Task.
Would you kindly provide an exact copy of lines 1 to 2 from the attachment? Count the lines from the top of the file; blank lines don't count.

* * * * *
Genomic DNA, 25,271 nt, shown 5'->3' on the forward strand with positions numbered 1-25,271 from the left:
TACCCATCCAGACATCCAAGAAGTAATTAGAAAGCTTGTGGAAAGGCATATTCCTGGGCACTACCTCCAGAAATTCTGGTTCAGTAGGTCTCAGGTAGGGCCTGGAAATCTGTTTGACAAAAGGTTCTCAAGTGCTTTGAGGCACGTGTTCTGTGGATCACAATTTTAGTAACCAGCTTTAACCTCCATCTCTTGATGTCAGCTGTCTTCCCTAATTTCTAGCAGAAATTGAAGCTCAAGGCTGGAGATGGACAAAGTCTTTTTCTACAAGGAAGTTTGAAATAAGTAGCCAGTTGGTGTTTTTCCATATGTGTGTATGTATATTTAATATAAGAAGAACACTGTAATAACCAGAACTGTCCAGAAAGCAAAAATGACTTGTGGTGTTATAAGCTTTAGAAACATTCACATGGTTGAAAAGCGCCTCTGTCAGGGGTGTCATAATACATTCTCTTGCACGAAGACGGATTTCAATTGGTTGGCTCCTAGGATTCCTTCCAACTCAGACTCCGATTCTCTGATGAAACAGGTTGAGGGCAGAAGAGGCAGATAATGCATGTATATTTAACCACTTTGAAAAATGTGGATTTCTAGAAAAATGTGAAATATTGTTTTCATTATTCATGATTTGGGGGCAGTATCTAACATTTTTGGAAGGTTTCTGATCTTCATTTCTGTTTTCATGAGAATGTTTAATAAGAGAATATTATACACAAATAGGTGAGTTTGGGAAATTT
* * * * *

Genomic DNA, 25,271 nt, shown 5'->3' on the forward strand with positions numbered 1-25,271 from the left:
TACCCATCCAGACATCCAAGAAGTAATTAGAAAGCTTGTGGAAAGGCATATTCCTGGGCACTACCTCCAGAAATTCTGGTTCAGTAGGTCTCAGGTAGGGCCTGGAAATCTGTTTGACAAAAGGTTCTCAAGTGCTTTGAGGCACGTGTTCTGTGGATCACAATTTTAGTAACCAGCTTTAACCTCCATCTCTTGATGTCAGCTGTCTTCCCTAATTTCTAGCAGAAATTGAAGCTCAAGGCTGGAGATGGACAAAGTCTTTTTCTACAAGGAAGTTTGAAATAAGTAGCCAGTTGGTGTTTTTCCATATGTGTGTATGTATATTTAATATAAGAAGAACACTGTAATAACCAGAACTGTCCAGAAAGCAAAAATGACTTGTGGTGTTATAAGCTTTAGAAACATTCACATGGTTGAAAAGCGCCTCTGTCAGGGGTGTCATAATACATTCTCTTGCACGAAGACGGATTTCAATTGGTTGGCTCCTAGGATTCCTTCCAACTCAGACTCCGATTCTCTGATGAAACAGGTTGAGGGCAGAAGAGGCAGATAATGCATGTATATTTAACCACTTTGAAAAATGTGGATTTCTAGAAAAATGTGAAATATTGTTTTCATTATTCATGATTTGGGGGCAGTATCTAACATTTTTGGAAGGTTTCTGATCTTCATTTCTGTTTTCATGAGAATGTTTAATAAGAGAATATTATACACAAATAGGTGAGTTTGGGAAATTT